So Omega Men number one starts with Wolfman editing while Roger Slifer writing and Keith Giffen drawing. The war, the drama, the characters, the mayhem, the issues, the violence, and the science fiction are all played out extremely well and very entertainingly. Giffen’s touch is evident, with ideas popping up all over the place, and the storytelling being particularly strong. Lobo, by the way, makes his first appearance in issue three, wearing a really ugly outfit.
The first wheel falls off in issue seven, when Giffen suddenly departs. It coincides with the origin of the war and various other mysteries being explained, but not very convincingly. Slifer tries to keep the momentum going, bringing in real world parables for what is going on in Vega, as issues twelve and thirteen will attest, but it also becomes really clear problems behind the curtain are effecting the creative directions the title is taking. Slifer admits as much at the end of his run in issue thirteen.
Some fill-in issues limply move the stagnant plots and subplots forward, but make for laboured reading. Issues sixteen and twenty-one are fill-ins not even for The Omega Men. These awful stories have been minimally altered to fit into this world, but really should go back to whence they came.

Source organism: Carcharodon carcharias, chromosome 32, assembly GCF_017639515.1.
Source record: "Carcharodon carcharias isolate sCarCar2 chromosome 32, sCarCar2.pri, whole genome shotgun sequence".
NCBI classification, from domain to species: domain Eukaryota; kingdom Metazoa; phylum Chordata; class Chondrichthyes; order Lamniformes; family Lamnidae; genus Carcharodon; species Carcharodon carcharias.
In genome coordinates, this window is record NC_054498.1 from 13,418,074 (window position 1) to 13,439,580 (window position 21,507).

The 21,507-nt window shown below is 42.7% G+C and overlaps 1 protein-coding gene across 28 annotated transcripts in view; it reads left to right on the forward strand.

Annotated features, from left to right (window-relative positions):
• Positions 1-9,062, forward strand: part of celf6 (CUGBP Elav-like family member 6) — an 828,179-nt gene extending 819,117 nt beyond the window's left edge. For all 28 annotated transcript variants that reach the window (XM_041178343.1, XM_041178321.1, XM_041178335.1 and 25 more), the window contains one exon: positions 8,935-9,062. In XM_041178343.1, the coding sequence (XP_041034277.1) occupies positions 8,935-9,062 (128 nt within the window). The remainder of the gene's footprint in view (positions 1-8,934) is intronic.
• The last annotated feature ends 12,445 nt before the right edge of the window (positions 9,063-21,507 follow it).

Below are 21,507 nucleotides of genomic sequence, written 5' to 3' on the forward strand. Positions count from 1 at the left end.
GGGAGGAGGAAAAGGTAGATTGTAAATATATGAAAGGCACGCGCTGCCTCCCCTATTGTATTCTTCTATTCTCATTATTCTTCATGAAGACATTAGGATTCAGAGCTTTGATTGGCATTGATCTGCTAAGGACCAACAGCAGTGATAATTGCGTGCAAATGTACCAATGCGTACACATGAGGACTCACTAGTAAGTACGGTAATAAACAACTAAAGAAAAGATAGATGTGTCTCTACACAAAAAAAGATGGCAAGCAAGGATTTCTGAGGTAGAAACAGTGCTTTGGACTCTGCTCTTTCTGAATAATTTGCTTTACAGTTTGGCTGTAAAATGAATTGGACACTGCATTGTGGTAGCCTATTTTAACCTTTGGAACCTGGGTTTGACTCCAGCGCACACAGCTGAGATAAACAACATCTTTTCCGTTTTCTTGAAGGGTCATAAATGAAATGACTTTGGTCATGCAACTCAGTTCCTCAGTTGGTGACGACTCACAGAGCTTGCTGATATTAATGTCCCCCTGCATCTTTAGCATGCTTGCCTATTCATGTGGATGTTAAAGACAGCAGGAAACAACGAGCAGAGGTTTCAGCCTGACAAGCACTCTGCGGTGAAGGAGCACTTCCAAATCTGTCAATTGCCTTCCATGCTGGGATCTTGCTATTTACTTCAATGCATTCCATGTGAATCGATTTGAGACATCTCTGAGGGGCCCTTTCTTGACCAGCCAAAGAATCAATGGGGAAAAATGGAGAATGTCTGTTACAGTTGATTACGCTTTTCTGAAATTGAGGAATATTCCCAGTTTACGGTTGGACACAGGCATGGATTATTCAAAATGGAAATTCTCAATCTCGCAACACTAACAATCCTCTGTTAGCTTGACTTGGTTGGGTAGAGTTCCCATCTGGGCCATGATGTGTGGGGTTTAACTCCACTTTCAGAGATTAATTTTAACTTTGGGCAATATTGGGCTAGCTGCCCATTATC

Amidst this chaos is plopped writer Doug Moench. I have read very little of his long and accomplished work on Batman from this period, but to say he is a mismatch for this comic is an understatement. These eight issues feel like forever, with non-sensical plots and adsorb logic. It is during this time sales started slumping, even going into “tatters” as the new editor Alan Gold openly admits later in the series.
The Omega Men issue twenty-six is the new beginning for all involved. Writer Todd Klein teams with artist Shawn McManus and jumps us directly into a new exciting storyline. The Citadel are still threats to the free worlds of the Vega system, the Psion scientists are still marauding around and kidnapping innocents for fiendish experiments, but now a vile new evil called the Spider Guild is rampaging through their planets. Old characters are moved around and freshened up while new ones are thrust into the spotlight. The mantle of whininess is passed from leader Primus to newcomer Ryand’r, but thankfully only temporarily. My absolute favourite is the little guy in the glowing forcefield, Elu. They never show what he/she/it looks like unhindered, but I have some theories.